This article was originally published in Start Up
While no medical device start-up operates in a risk-free zone, CyberHeart is minimizing its risk by using core technology that is already proven in another therapeutic area, cancer. The start-up has licensed cardiac tissue ablation rights to Accuray Inc.'s CyberKnife robotic radiosurgery system, and intends to use it to develop a completely noninvasive approach for the large, unmet atrial fibrillation market.
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Despite a miserable economy, new company formation continues apace. In biotech, recapitalizations and structured deals featured prominently; in diagnostics, interest remains strong even if rounds in 2008 were down from last year's highs; in devices, small and regional VCs have filled the void left by brand-name investors.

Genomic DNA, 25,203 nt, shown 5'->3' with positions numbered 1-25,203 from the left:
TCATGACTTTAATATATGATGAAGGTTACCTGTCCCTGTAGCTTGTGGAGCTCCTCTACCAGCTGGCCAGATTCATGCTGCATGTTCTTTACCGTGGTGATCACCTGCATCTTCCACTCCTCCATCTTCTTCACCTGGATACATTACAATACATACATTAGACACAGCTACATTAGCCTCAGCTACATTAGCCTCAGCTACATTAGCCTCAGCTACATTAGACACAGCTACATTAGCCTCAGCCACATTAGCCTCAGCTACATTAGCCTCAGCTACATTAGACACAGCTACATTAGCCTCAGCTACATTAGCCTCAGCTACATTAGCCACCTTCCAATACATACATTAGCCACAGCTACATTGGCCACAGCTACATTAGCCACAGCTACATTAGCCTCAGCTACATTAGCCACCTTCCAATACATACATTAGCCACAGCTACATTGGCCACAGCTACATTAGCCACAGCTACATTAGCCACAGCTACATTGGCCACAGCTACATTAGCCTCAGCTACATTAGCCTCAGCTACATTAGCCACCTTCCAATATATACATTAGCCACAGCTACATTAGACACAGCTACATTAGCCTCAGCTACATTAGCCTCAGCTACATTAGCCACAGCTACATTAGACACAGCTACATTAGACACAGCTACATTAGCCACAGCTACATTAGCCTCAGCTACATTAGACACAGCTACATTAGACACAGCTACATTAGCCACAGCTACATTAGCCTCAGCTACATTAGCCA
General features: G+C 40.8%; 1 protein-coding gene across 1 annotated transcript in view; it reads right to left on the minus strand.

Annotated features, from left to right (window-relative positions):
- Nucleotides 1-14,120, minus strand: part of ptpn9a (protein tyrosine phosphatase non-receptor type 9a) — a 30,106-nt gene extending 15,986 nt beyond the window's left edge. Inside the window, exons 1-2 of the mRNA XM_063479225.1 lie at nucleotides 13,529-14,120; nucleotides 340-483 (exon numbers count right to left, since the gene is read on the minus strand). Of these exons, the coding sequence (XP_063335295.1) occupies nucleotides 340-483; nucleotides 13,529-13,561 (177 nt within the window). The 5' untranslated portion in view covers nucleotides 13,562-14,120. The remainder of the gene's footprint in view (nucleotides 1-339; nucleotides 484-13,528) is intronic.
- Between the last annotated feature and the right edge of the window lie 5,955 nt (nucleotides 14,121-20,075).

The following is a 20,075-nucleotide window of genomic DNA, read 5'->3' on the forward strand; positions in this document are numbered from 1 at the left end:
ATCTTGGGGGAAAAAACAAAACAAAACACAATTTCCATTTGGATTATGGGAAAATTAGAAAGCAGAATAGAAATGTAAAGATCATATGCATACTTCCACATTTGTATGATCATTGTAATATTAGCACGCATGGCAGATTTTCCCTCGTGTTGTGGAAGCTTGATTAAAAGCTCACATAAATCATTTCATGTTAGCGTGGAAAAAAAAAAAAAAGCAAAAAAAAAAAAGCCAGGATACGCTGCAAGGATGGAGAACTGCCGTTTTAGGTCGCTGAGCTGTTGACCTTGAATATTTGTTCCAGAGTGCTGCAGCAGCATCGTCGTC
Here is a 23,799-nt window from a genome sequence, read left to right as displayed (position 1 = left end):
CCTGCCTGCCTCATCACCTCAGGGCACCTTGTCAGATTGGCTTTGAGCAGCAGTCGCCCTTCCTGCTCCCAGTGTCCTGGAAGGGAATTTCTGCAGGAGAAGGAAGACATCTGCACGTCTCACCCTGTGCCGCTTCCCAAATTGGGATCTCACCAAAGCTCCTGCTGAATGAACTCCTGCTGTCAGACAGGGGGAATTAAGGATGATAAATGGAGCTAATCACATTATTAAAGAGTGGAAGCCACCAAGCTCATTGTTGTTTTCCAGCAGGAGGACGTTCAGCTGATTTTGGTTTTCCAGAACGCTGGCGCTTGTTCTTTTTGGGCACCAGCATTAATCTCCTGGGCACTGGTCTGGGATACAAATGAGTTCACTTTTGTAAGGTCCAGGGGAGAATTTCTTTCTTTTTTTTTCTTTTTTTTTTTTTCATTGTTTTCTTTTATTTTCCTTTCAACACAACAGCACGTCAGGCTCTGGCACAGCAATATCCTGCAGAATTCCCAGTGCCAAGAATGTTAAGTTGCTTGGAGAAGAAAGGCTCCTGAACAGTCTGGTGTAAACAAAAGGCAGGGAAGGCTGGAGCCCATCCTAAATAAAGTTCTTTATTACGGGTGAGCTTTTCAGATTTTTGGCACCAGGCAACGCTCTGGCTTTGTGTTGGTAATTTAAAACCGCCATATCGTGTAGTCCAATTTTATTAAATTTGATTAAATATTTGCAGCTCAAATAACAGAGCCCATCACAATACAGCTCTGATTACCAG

The atrial fibrillation market has attracted the attention of a large number of established and emerging cardiovascular device companies over the past several years, all hoping to cash in on the huge demand for a simple, safe, and effective therapy that can permanently cure this common, and often debilitating, heart arrhythmia. Most of the research to date has focused on energy-based methods both surgical and percutaneous - to destroy aberrant electrical triggers in the heart that are believed to initiate and perpetuate AF. But no one has yet received FDA approval for a catheter-based ablation tool, a milestone that is widely recognized as key to full penetration of this market. To be sure, they have come close. But obtaining an FDA indication for the more complex AF ablation procedure has proven a much more difficult goal.
A preview of the emerging health care companies profiled in the current issue of Start-Up. This month's profile group, "The Eyes Still Have It," features profiles of Alacrity Biosciences, Eyeon Therapeutics, Mobius Therapeutics and OcuCure Therapeutics. Plus these Start-Ups Across Health Care: CyberHeart, GlycoVaxyn, TheraCardia and Vicus Therapeutics.